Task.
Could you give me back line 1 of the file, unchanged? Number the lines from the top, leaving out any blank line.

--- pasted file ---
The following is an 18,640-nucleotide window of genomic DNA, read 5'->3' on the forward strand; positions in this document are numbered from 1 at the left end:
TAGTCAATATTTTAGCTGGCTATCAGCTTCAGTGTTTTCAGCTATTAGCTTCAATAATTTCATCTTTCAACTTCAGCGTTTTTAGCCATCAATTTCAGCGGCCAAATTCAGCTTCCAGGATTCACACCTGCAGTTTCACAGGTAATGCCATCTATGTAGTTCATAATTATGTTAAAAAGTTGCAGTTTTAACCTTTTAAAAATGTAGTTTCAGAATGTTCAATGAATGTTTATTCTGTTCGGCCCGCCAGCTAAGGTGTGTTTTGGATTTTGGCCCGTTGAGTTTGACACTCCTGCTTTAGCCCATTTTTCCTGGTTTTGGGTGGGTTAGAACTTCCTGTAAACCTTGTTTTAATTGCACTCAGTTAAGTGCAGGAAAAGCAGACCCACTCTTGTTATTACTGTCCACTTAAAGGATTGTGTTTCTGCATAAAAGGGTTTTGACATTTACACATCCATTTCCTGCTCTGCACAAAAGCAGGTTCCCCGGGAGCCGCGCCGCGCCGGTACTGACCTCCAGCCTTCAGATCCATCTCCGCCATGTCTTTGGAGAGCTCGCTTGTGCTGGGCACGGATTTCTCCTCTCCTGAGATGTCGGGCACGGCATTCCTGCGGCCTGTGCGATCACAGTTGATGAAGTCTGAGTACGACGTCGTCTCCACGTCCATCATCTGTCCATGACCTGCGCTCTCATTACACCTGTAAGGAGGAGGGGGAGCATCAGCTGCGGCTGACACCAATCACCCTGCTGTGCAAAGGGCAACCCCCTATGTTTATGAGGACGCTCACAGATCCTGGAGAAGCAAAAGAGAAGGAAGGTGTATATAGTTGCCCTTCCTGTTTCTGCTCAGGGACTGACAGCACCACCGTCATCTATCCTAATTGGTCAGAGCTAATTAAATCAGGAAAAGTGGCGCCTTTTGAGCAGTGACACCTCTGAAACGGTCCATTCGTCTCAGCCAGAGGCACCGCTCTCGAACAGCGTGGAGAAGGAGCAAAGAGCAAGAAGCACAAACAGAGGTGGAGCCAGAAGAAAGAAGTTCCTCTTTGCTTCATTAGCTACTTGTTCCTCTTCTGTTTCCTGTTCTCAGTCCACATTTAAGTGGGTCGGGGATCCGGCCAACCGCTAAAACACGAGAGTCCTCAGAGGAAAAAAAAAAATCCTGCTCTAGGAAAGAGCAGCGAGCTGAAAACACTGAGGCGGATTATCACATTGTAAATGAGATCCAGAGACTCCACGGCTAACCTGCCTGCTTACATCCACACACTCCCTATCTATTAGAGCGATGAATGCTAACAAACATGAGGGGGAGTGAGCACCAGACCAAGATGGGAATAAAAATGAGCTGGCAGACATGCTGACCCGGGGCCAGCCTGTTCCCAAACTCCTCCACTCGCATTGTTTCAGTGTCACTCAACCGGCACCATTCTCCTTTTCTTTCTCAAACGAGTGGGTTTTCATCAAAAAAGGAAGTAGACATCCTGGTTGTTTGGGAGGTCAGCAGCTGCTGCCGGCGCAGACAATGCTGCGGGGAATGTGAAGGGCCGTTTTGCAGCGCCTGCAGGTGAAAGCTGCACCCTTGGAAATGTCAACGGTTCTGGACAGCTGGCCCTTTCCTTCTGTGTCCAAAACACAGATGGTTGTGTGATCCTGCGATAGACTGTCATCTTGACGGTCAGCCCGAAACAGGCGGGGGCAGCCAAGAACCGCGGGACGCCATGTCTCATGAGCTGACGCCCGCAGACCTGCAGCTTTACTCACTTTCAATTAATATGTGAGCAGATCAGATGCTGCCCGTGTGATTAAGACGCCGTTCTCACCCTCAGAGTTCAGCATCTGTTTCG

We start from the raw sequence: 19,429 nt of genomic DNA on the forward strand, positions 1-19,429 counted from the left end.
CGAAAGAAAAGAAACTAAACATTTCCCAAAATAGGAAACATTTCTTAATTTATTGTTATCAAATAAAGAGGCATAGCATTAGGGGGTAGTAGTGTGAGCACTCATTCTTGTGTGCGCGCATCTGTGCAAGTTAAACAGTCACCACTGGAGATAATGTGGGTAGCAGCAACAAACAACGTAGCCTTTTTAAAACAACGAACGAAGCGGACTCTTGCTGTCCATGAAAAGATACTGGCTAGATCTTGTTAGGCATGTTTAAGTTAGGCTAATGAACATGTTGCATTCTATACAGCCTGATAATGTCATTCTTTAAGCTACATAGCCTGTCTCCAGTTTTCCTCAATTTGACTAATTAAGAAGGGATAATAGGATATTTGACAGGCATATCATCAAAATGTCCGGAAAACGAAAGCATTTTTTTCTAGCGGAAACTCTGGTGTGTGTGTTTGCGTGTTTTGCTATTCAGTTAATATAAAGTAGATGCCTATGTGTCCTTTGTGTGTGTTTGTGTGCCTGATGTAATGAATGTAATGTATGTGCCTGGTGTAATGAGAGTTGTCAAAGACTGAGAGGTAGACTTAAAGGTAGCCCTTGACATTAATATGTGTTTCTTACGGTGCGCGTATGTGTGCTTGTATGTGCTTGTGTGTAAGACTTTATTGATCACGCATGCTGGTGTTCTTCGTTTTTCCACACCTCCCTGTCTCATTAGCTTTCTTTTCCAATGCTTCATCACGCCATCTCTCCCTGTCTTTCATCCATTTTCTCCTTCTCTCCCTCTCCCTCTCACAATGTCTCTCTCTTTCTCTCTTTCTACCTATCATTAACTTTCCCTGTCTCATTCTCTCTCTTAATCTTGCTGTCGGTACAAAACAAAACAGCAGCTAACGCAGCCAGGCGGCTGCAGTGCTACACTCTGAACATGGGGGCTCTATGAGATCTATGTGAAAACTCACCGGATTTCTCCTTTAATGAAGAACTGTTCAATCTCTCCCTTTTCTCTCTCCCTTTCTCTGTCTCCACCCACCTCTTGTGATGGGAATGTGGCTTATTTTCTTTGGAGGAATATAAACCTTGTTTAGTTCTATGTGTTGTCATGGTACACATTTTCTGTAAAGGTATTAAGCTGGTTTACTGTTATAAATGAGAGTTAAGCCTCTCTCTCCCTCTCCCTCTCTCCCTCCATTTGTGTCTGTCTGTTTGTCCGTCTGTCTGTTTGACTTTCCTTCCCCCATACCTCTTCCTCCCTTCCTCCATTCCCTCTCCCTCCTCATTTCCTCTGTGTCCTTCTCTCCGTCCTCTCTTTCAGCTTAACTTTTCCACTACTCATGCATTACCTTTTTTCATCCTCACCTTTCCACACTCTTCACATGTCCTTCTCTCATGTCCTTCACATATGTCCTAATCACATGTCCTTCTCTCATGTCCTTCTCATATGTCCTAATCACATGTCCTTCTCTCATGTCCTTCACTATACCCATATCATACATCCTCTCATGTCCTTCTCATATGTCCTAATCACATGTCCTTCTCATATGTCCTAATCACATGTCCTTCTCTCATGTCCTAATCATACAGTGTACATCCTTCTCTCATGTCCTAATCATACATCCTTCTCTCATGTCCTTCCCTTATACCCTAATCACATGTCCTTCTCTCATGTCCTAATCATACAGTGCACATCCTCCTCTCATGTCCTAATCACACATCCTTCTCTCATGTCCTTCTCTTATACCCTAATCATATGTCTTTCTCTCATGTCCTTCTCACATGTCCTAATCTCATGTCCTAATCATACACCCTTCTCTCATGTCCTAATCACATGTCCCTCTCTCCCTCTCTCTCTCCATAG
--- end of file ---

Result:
The following is an 18,640-nucleotide window of genomic DNA, read 5'->3' on the forward strand; positions in this document are numbered from 1 at the left end: